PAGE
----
A NASA Discovery mission to conduct the first orbital study
of the innermost planet
NASA logo carnegie institution logo JHU APL logo

Why Mercury?
The Mission
Gallery
Education
News Center
Science Operations
Who We Are
FAQs
Related Links
Contacts
Home

Download iPhone/iPad app Explore orbital data with quickmap Question and Answer Mercury Orbit Insertion Where is MESSENGER? Where is Mercury now? Subscribe to MESSENGER eNews



Voilà! Mercury's Atget
Click on image to enlarge.
Voilà! Mercury's Atget
Release Date: June 3, 2008
Topics: Caloris, Craters with Dark Material, Mercury Flyby 1, NAC, Named Craters, Pantheon Fossae



Date Acquired: January 14, 2008
Image Mission Elapsed Time (MET): 108828540
Instrument: Narrow Angle Camera (NAC) of the Mercury Dual Imaging System (MDIS)
Resolution: 520 meters/pixel (0.32 miles/pixel)
Scale: This image shows a scene about 530 kilometers (330 miles) across
Spacecraft Altitude: 20,300 kilometers (12,600 miles)

Of Interest: Recently named for the French photographer Eugène Atget, Atget crater, seen in the middle of the lower portion of this NAC image, is distinctive on Mercury's surface due to its dark color. Atget crater is located within Caloris basin, near Apollodorus crater and Pantheon Fossae, which are also both visible in this image to the northwest of Atget. The dark color of the floor of Atget is in contrast to other craters within Caloris basin that exhibit bright materials on their floors, such as the craters Kertész and Sander. Other craters on Mercury, such as Basho and Neruda, have halos of dark material but the dark material does not cover the crater floors. Understanding the variety of bright and dark materials associated with different craters will provide insight into Mercury's composition and the processes that acted on Mercury's surface.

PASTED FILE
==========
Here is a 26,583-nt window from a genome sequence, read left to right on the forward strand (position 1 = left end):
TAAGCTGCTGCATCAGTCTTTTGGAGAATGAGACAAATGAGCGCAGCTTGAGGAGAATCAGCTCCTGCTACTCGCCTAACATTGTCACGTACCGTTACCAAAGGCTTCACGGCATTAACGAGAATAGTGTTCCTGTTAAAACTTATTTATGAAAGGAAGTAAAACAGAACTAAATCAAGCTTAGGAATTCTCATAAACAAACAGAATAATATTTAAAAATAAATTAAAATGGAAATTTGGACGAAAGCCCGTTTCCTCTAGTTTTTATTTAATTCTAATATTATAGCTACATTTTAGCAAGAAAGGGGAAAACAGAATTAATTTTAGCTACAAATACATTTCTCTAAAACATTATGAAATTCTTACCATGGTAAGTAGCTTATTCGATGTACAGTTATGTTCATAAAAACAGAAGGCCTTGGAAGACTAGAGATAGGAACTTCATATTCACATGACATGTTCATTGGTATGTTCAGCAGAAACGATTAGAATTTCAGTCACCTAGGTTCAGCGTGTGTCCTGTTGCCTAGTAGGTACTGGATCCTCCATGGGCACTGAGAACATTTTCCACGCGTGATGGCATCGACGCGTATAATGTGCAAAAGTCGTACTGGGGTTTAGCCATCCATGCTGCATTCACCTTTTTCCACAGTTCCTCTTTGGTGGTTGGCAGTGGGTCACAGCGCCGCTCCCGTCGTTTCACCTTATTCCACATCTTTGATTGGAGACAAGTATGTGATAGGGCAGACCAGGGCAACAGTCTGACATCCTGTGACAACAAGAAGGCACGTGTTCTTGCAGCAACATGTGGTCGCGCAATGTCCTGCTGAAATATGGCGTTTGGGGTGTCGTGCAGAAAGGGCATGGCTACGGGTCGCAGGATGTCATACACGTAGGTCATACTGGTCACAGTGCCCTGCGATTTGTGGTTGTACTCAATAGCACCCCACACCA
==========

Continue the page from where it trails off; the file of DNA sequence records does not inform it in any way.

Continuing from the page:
Credit: NASA/Johns Hopkins University Applied Physics Laboratory/Carnegie Institution of Washington


For information regarding the use of MESSENGER images, see the image use policy.


   

   Top  | Contacts
© 1999-2014 by JHU/APL